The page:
Make your own free website on Tripod.com
Wolves
Wolf History, Conservation, Ecology and Behavior
[www.wolfology.com]
Mexican Gray Wolf Reintroduction Project Monthly Updates
May & June 2004
Mexican Gray Wolf Reintroduction Project Monthly Update-May 2004
Mexican Wolf Reintroduction Project Monthly Update May 1 – 31, 2004
This is a summary of the Mexican gray wolf reintroduction project in Arizona and New Mexico. Additional information can be obtained by calling (928) 339-4329 or toll free at 1-888-459-WOLF, or by visiting the U. S. Fish and Wildlife Service’s web site at http://mexicanwolf.fws.gov. Past updates may also be viewed on this website or interested parties may sign up to receive the update electronically by visiting www.azgfd.com. This update is public property and can be used for any purpose. Please distribute as you see fit. The reintroduction project is a multi-agency cooperative effort between the U.S. Fish and Wildlife Service (USFWS), Arizona Game and Fish Department (AGFD), New Mexico Department of Game and Fish (NMDGF), USDA-APHIS Wildlife Services (USDA-WS), U.S. Forest Service (USFS), the White Mountain Apache Tribe (WMAT) on the Fort Apache Indian Reservation (FAIR), the San Carlos Apache Tribe (SCAT) on the San Carlos Apache Reservation (SCAR), and other supporting organizations including the Turner Endangered Species Fund (TESF) and Defenders of Wildlife (DOW).
Please report any wolf sightings, incidents of take or harassment of wolves, or suspected livestock depredations to: (928) 339-4329 or toll free at (888)-459-WOLF, or the Arizona Game and Fish Department’s 24-Hour Dispatch (Operation Game Thief) at (800) 352-0700.
Numbering System: Mexican wolves are given an identification number recorded in an official studbook that tracks the history of all known Mexican wolves. Capital letters (M = Male, F = Female) preceding the number indicate adult animals 18 months or older. Lower case letters (m = male, f = female) indicate sub-adults (younger than 18 months) or pups. The capital letter “A” preceding the letter and number indicate alpha wolves.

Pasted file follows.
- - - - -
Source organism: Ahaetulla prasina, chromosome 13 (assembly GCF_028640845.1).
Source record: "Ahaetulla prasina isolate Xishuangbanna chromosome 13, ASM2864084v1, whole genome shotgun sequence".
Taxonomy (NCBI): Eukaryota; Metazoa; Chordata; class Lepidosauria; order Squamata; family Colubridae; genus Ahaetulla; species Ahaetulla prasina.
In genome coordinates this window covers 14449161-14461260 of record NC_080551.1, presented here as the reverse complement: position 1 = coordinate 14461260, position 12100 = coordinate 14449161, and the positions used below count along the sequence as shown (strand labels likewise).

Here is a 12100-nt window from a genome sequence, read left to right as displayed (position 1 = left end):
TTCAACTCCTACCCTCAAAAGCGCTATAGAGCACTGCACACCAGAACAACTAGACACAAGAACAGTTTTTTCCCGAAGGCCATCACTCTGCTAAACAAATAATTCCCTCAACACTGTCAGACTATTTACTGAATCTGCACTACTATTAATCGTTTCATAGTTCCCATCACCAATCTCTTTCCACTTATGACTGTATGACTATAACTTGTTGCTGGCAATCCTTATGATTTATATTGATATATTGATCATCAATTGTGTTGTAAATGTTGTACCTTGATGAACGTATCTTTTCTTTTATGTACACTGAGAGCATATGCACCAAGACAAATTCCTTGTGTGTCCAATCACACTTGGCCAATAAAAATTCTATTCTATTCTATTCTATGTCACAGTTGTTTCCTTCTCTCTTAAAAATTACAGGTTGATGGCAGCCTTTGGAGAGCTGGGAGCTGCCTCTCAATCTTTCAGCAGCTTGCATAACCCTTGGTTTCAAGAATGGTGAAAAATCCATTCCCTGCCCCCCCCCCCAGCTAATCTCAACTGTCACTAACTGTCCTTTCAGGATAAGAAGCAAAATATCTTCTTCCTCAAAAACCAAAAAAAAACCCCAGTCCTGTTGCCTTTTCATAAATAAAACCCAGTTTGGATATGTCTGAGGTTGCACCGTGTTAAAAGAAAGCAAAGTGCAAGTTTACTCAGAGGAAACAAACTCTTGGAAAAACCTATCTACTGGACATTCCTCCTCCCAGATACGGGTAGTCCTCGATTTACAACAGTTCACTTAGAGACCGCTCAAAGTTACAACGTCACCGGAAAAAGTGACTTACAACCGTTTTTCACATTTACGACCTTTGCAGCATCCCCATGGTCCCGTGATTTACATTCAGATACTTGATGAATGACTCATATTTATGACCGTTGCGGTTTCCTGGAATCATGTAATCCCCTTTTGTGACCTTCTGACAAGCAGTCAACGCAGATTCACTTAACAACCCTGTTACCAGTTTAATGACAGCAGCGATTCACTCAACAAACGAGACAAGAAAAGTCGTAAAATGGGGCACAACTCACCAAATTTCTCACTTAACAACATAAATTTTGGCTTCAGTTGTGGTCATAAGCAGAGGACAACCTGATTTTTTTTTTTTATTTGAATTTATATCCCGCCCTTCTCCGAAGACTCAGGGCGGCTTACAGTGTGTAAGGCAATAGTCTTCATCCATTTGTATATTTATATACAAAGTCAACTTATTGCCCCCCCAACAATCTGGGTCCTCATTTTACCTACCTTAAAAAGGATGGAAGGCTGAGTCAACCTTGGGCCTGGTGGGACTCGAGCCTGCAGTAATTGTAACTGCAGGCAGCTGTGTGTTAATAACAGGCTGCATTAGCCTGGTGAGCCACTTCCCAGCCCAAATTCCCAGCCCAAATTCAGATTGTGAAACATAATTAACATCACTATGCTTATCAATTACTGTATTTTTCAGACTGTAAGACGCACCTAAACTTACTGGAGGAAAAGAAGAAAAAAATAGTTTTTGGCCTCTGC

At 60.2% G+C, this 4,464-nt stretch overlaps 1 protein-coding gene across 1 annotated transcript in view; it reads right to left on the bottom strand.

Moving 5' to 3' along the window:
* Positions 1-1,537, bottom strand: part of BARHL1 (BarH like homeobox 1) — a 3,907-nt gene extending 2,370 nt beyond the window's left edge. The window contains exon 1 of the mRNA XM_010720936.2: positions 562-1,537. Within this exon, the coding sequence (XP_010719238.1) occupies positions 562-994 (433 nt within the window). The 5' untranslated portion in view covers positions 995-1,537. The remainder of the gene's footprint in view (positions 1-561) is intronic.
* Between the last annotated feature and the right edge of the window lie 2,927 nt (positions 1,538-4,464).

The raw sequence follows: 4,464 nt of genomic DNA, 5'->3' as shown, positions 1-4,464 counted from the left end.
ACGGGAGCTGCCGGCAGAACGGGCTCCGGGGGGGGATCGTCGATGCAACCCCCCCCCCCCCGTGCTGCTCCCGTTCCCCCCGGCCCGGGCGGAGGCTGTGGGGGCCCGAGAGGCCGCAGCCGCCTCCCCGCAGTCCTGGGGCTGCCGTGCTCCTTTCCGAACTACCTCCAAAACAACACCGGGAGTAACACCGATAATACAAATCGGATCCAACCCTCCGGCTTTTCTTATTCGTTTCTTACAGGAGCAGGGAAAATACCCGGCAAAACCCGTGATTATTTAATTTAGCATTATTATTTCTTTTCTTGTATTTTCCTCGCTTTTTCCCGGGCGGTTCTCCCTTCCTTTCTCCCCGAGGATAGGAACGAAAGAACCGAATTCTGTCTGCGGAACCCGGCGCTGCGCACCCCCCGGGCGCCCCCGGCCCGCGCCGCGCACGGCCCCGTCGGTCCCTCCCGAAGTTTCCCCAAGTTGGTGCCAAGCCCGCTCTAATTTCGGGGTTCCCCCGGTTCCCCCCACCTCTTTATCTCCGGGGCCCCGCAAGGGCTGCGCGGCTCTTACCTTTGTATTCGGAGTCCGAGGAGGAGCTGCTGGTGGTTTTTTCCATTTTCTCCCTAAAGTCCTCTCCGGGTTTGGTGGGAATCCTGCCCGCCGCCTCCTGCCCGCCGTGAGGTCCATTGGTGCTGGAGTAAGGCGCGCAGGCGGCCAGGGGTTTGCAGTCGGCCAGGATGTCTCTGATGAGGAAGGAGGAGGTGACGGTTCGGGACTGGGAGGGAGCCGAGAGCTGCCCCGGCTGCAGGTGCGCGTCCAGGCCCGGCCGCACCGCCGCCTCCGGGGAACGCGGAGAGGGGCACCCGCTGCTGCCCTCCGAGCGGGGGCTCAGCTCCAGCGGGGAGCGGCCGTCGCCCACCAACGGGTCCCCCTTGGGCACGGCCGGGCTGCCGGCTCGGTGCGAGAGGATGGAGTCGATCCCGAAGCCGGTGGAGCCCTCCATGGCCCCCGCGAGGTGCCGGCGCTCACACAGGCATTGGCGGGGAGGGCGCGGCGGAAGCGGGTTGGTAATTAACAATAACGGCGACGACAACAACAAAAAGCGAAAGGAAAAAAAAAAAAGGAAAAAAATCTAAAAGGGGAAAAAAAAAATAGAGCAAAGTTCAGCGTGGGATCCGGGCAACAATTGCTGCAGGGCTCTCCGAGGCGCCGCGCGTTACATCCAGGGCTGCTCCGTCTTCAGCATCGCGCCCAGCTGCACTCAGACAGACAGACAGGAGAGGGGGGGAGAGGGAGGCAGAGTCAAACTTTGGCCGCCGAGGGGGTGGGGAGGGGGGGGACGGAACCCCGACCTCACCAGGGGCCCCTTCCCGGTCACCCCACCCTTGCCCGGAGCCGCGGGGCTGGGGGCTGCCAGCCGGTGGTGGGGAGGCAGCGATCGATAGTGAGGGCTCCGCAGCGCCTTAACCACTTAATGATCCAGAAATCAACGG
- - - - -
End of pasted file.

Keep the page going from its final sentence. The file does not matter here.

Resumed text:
Definitions: For the purpose of this report, a “wolf pack” is defined as two or more wolves, at least one being collared, that maintain an established territory and are proven breeders. In the event that one of the two alpha wolves dies, the remaining wolf, regardless of pack size, retains the pack name. A “group” of wolves is defined as two or more wolves that travel together on a consistent basis but are not proven breeders. The Interagency Field Team (ITF) recognizes that there could be uncollared wolves that form either a group or a pack. If they are confirmed through trapping, sightings, or other methods they will be included in the appropriate category.
CURRENT POPULATION STATUS As of the end of April, the population consisted of 15 wolves with radio collars in seven packs, three groups, and two lone wolves. Arizona: Hawks Nest Pack (AF486, AM619), Cienega Pack AF487 (traveling with another uncollared wolf), Bluestem Pack (AF521, AM507), Saddle Pack AM574, M798 (traveling with an uncollared wolf), F858 (traveling with an uncollared wolf), M795; and, Hon-Dah Pack (AM578), located on the FAIR. New Mexico: Luna Pack (AF562, AM583), Francisco Pack AF511 (traveling with an uncollared wolf), M796 (traveling with an uncollared wolf), and M859.
Based on other field data (sightings, tracks, howling etc.), there are approximately 35-40 additional wolves, including pups born last year, distributed among the groups, as well as wolves traveling separately from known groups.
SEASONAL NEWS Mexican wolf pups are generally born from mid-April to mid-May. As such, project personnel are actively monitoring to determine if females are denning in order to document wild-born pups. Currently, the IFT believes that seven females have denned.
MONITORING Field efforts continue to focus on monitoring wolf activity throughout the Blue Range Wolf Recovery Area, as well as on both the SCAR and the FAIR in Arizona.
The following is a brief status of wolf activities:
Arizona: WS is still attempting to capture Saddle Pack AM574 due to previous depredations on the SCAR. Project personnel no longer believe that an uncollared wolf is traveling with him. He has been traveling widely across the Apache-Sitgreaves National Forest, FAIR, and SCAR.
M795 remained on the FAIR during the month of May.
New Mexico: On several occasions project personnel observed M796 with an uncollared pregnant wolf in the San Mateo Mountains, outside of the recovery area. Recent sightings have confirmed that the female has whelped. The Mexican wolf final rule stipulates that wolves are not allowed to establish territories outside the recovery area. Therefore, project personnel are determining appropriate measures for management and removal of the two wolves and their pups.
M859 traveled from Arizona to the Gila National Forest in New Mexico last month and remained in New Mexico during May.
Observation reports of wolves from the public are important as many of the wolves are currently dispersing. Please call the toll free number listed above to report wolf sightings.
FATE UNKNOWN On June 1 and 2, an intensive search flight was conducted for Bonito Creek M794, Gapiwi AF624, and M832 throughout Arizona and New Mexico. None of the three wolves were located; therefore, all are now status “Fate Unknown”.